From Allison Kopicki’s “Closer Look at Polls Finds Views of Health Law a Bit Less Negative” at the New York Times:
Although much polling has shown that more Americans disapprove of the 2010 health care law than approve, recent polling has shown that a slice of those who disapprove are critical of the law because it does not go far enough in changing the nation’s health care system.
The Kaiser Health Tracking Poll conducted in mid-September posed a two-part question, first asking respondents whether they perceived the law as favorable or unfavorable. Those who answered unfavorable were then asked if their unfavorable view was because the law went too far or not far enough.
Overall, 33 percent of Americans found the law favorable, 43 percent found it unfavorable, and 17 percent were unsure or did not give an opinion. But the faction that disapproved of the law broke down this way: 33 percent who said the law went too far, 7 percent who said the law did not go far enough, and 3 percent who could not say either way.
So when we account for those who disapproved because they wanted more expansive reform, the poll shows that support for the law and opposition to it are much more even: 36 percent oppose the law, and 40 percent are in support of some form of federal health care transformation (if one includes the 7 percent who want a more expanded version).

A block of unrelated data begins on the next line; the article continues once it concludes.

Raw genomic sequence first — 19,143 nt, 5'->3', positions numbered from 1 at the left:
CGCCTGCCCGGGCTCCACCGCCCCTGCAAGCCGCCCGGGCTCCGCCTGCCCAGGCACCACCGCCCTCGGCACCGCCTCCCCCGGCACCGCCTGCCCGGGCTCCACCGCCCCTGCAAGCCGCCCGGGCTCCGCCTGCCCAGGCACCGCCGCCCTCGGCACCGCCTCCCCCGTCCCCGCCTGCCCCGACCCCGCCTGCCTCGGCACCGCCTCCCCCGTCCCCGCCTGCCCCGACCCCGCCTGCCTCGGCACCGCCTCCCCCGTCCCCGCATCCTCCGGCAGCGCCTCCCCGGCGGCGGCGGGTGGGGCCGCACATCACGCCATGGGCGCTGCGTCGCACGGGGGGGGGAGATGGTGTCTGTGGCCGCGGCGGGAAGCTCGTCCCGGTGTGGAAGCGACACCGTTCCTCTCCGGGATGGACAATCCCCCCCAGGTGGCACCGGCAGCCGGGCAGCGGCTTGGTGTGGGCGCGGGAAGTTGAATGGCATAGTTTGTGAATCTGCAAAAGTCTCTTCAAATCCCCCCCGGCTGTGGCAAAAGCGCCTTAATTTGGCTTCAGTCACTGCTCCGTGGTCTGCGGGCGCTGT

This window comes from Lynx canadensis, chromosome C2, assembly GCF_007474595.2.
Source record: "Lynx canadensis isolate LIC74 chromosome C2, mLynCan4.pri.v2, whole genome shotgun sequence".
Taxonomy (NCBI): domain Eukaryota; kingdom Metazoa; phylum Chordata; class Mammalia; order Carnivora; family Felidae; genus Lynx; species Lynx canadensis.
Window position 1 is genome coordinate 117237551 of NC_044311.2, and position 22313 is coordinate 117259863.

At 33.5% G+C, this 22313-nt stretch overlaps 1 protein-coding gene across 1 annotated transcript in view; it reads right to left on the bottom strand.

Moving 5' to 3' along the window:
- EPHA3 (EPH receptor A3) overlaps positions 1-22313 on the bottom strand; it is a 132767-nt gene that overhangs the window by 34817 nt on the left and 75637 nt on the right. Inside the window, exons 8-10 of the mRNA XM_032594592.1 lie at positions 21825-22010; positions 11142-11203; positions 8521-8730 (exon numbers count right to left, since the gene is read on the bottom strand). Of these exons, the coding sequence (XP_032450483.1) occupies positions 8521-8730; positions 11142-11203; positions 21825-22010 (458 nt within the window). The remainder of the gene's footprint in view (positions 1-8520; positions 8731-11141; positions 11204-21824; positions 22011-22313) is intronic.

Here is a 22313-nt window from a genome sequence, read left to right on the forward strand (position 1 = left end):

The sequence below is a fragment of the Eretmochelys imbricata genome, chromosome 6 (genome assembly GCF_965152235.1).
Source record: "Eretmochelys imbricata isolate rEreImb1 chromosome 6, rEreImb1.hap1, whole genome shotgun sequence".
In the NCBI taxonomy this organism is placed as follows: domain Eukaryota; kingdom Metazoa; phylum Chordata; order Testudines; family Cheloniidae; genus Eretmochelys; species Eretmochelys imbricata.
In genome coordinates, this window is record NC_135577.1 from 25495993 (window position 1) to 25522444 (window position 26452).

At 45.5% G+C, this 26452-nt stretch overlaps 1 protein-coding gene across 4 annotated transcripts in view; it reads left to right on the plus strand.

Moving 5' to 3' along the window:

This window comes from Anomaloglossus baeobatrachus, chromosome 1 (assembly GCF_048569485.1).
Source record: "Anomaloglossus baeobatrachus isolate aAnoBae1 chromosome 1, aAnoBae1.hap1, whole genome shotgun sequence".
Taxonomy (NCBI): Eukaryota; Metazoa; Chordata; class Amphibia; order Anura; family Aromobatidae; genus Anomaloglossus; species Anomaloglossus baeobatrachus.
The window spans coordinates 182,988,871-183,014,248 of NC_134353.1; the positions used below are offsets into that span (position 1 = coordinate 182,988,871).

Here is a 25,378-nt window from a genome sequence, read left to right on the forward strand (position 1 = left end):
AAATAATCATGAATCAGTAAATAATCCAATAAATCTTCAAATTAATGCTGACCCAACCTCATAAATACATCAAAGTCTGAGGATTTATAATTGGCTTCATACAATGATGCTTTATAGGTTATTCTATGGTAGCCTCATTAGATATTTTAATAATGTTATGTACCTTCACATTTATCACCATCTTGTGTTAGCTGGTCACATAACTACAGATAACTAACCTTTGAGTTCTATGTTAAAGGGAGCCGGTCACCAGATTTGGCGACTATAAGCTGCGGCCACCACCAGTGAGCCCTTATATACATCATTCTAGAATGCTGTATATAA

Kopicki goes on to add that a CNN/ORC poll conducted in late September found that 49 percent of respondents either favored the Affordable Care Act or wanted the law to be even more liberal, with 39 percent opposed to it. Similarly, reports Kopicki, a CBS News poll conducted in July found 39 percent favoring repeal of the ACA, with 54 percent want to keep the law, expand it, or modify it.
Then there’s the New York Times/CBS News poll released last week indicating that “a majority said they would like to see Congress uphold the law and make it work as well as possible (56 percent), rather than stop the law by defunding it (38 percent),” with nearly 70 percent of the uninsured saying “they wanted the health care law upheld and made to work.” Kopicki also cites the heavy traffic that has been reported on the health exchange web sites as yet another indication that the Affordable Care Act is growing in popularity.
Of course none of this will persuade the right-wing ideologues to modify their increasingly indefensible arguments that “Obama care is hugely unpopular” anytime soon. But Dems can reasonably expect that their bellowing about opinion surveys supporting their position will likely morph into grumbling refusal to discuss polls before too long.